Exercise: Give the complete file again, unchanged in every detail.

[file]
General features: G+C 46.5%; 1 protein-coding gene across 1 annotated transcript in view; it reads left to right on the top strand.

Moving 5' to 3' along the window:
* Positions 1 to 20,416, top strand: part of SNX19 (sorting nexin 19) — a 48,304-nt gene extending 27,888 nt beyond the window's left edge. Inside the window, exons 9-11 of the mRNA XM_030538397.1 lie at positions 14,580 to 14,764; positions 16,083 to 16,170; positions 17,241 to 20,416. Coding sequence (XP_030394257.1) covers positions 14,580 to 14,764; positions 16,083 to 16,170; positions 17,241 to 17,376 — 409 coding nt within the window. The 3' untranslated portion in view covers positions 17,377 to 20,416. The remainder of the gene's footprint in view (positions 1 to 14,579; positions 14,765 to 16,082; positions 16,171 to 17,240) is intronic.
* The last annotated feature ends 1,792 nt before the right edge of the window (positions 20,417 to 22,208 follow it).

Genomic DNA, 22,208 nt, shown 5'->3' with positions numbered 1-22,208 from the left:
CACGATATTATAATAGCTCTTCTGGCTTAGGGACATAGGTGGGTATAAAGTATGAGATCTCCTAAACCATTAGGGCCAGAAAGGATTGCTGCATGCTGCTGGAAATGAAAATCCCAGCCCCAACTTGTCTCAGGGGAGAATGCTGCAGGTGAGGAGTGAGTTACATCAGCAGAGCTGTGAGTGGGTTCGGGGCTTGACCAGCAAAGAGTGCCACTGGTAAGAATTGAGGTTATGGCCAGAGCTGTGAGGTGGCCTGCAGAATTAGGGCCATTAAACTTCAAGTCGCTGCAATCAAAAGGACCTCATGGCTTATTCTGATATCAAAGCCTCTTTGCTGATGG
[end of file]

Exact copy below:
General features: G+C 46.5%; 1 protein-coding gene across 1 annotated transcript in view; it reads left to right on the top strand.

Moving 5' to 3' along the window:
* Positions 1 to 20,416, top strand: part of SNX19 (sorting nexin 19) — a 48,304-nt gene extending 27,888 nt beyond the window's left edge. Inside the window, exons 9-11 of the mRNA XM_030538397.1 lie at positions 14,580 to 14,764; positions 16,083 to 16,170; positions 17,241 to 20,416. Coding sequence (XP_030394257.1) covers positions 14,580 to 14,764; positions 16,083 to 16,170; positions 17,241 to 17,376 — 409 coding nt within the window. The 3' untranslated portion in view covers positions 17,377 to 20,416. The remainder of the gene's footprint in view (positions 1 to 14,579; positions 14,765 to 16,082; positions 16,171 to 17,240) is intronic.
* The last annotated feature ends 1,792 nt before the right edge of the window (positions 20,417 to 22,208 follow it).

Genomic DNA, 22,208 nt, shown 5'->3' with positions numbered 1-22,208 from the left:
CACGATATTATAATAGCTCTTCTGGCTTAGGGACATAGGTGGGTATAAAGTATGAGATCTCCTAAACCATTAGGGCCAGAAAGGATTGCTGCATGCTGCTGGAAATGAAAATCCCAGCCCCAACTTGTCTCAGGGGAGAATGCTGCAGGTGAGGAGTGAGTTACATCAGCAGAGCTGTGAGTGGGTTCGGGGCTTGACCAGCAAAGAGTGCCACTGGTAAGAATTGAGGTTATGGCCAGAGCTGTGAGGTGGCCTGCAGAATTAGGGCCATTAAACTTCAAGTCGCTGCAATCAAAAGGACCTCATGGCTTATTCTGATATCAAAGCCTCTTTGCTGATGG